(This article original appeared in the Winter 2021 TAU-USA Issue 102)


 Calling the local fraternity the “heartbeat of the order,” National Formation Commission Chair Diane Menditto, OFS, pointed to the commitment Secular Franciscans make at profession “to accompany and take care of one another on our journey to the Father.”

 In her presentation titled “Fraternity:  Our Way of Life,” Menditto elaborated on five key elements to living in communion with one another — collaboration, community, communication, commitment, and conversion.

 While explaining the art of Franciscan collaboration, she cited a report by former Minister General Emanuela DeNunzio, OFS, that represents the identity of Secular Franciscans in a triple dimension:  Personal (inner life); Fraternal (co-responsibility); and Universal (the mission).

 “The mission itself needs to be reflected not only in Gospel values, but in order to work for the fraternity, it also needs to be based on the gifts of its members,” Menditto said.

 By championing the lives of our brothers and sisters in fraternity, we strengthen each other, she said, citing the General Constitutions, Article 30.2 on how fraternity should be lived.

 “The sense of co-responsibility of the members requires personal presence, witness, prayer and active collaboration in accordance with each one’s situation and possible obligations for the animation of the fraternity,” Menditto said.

 The challenge of the community element means the “acceptance of and empathy for our brothers and sisters,” she said.

 “We can go out and support others because we know we are loved and supported,” she said.

 “We are not looking for others to serve us, but we are looking for ways to serve one another. We want to give everything we have until we have given everything, until we are poor enough to be generous.”

 The communication element means listening with patience and humility, even when one doesn’t agree. Menditto encouraged regional ministers and councilors to communicate directly with the local fraternities they represent.

 “This is one of the ways the local fraternities will know that we are listening to them,” she said.  Listening as a method of communication applies to every level of fraternity.

 “If we truly want to serve one another and others in fraternity, listening to the needs of others should, no must, be the basis for whatever we do for one another,” Menditto said.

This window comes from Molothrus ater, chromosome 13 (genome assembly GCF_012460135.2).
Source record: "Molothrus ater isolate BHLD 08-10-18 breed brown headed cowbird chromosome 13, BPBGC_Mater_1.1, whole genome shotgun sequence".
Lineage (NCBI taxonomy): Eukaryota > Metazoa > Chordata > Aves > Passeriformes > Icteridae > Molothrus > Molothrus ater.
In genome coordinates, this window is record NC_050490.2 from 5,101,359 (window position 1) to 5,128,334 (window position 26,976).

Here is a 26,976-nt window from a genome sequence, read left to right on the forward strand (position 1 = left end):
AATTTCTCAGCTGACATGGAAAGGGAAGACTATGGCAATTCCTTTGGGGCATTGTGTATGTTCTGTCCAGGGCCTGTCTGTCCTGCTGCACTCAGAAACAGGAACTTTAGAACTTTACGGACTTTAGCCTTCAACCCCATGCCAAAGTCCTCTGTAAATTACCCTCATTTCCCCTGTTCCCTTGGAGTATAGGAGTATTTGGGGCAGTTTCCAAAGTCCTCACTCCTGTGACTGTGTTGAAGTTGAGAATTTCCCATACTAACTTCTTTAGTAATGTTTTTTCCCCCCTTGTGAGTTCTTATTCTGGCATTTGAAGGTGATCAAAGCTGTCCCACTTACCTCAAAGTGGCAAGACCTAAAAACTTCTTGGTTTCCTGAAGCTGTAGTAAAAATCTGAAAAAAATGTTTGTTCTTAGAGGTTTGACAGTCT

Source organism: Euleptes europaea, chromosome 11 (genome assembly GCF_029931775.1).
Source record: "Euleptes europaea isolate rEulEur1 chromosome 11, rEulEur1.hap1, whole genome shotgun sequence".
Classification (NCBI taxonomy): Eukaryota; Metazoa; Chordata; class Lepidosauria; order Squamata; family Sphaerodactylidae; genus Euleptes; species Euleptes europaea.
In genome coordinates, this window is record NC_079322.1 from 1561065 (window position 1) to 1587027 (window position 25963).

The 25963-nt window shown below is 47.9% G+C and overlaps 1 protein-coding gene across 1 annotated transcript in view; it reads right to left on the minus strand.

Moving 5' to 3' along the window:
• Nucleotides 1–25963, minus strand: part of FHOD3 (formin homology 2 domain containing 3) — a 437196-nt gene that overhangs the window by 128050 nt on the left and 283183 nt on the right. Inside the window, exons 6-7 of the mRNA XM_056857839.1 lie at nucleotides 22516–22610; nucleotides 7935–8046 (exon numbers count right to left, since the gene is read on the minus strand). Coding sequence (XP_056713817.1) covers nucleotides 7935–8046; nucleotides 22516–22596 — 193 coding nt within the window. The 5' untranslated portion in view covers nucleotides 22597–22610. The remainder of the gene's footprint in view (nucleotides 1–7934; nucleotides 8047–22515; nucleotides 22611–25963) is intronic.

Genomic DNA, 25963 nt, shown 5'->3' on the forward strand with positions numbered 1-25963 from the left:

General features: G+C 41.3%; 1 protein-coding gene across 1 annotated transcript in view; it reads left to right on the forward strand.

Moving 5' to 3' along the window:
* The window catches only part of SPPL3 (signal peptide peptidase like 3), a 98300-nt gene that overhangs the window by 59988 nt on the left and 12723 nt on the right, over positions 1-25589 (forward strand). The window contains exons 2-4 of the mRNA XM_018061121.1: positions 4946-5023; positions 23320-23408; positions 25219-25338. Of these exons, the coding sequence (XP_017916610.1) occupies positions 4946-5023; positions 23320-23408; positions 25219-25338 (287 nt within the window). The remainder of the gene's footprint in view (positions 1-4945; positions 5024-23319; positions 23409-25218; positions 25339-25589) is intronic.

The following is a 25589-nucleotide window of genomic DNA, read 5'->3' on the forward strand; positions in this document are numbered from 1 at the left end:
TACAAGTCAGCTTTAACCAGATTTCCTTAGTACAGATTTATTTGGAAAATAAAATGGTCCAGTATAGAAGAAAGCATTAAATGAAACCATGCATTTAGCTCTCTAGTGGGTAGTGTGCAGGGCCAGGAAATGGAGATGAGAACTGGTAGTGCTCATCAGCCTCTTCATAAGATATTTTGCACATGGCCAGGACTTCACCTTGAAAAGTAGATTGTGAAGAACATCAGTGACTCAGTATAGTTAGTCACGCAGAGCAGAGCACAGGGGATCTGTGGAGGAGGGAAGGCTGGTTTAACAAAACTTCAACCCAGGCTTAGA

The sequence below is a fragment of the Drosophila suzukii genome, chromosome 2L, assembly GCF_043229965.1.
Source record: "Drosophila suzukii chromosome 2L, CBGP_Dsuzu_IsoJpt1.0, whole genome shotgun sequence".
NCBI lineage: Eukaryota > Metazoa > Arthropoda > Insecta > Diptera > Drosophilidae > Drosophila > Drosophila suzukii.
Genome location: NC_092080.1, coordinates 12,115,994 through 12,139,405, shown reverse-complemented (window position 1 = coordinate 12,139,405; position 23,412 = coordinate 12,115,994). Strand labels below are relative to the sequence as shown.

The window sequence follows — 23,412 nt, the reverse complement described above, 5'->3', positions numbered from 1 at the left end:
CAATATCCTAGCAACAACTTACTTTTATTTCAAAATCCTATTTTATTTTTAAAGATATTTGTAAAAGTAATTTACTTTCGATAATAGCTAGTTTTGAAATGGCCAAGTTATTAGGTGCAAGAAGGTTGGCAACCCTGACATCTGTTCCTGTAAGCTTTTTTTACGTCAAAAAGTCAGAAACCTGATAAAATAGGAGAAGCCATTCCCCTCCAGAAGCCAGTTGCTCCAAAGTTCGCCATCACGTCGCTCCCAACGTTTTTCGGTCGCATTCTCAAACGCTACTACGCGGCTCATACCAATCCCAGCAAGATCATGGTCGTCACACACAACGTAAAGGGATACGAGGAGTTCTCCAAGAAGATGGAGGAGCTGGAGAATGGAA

The fourth challenge of a Secular Franciscan is commitment to what one promised at profession.

    “By profession we are committed to God, to one another and to all creation. This is called universal kinship.”

 Living the Gospel life as a Secular Franciscan is a full-time experience, she said.

 Finally, the biggest challenge of all is daily conversion.

 “It is the only way we will accomplish the rest,” Menditto said, citing Article 7 of the Rule:  “United by their vocation as brothers and sisters of penance, and motivated by the dynamic power of the gospel, let them conform their thoughts and deeds to those of Christ by means of that radical interior change which the Gospel itself calls conversion.”

 Daily conversion helps us to strengthen our mission outlined in the Gospel.

 “This requires constant self-examination to be sure we reach out to others because we are not attached to ourselves.”  

 Using extensive quotes from “Belonging to the SFO” by Emanuela DeNunzio, OFS, (General Chapter 2008), Menditto recommended that fraternities:

  • create a School of sanctity — “Fraternity can promote in its members full development of the interior life: an intense liturgical life, sacramental and charitable life through practices such as fraternity prayer, Mass, Liturgy of the Hours, retreats and days of recollection.”
  • create a School of formation — “The spirit of belonging is nurtured when the Rule becomes the life of the brothers and sisters. It will assure a kind of assimilation of the spirit of the Rule in the life and in the history of each person. Those who are assiduous readers of the writings of Francis and of Clare and of the ancient biographies will be strengthened in their Franciscan identity. Therefore, Secular Franciscans should regularly read spiritual readings from the sources. We are agents of our own formation. We form ourselves so that we can form others.”
  • be a Witness of ecclesial communion — “It is essential that everyone make the decision to make himself/herself present in the lives of the brothers and sisters: rejoicing with those who participate, being mindful of those that do not come, trying to find the reasons for which someone has lost the motivation. In order to promote the desire to gather in fraternity, the Council should plan meetings that are pleasant, productive and enriching.”
  • participate in the apostolic purpose of the Church — “The Rule recommends being creative in our apostolic activity — examine our ministries. Society has changed, and the Church has renewed itself and is renewing itself again. The Gospel is always the same, but new approaches and new encounters with the Gospel and history are necessary.”
  • be a Presence in society — “In light of the social doctrine of the church, every fraternity should question its priorities in its own missionary commitment.”
  • ••


“The Secular Franciscan Order for an

Evangelizing Mission Together with all the Franciscan Family.” (Benedetto Lino, OFS, at the First International Congress for Missions and Evangelization-OFM-2014)

 “How Should An Order Like the OFS Be

Managed at All Its Levels?” (Benedetto Lino,

OFS, XIV General Chapter, November 2014)

“Belonging to the SFO” (Emanuela DeNunzio, OFS, General Chapter 2008)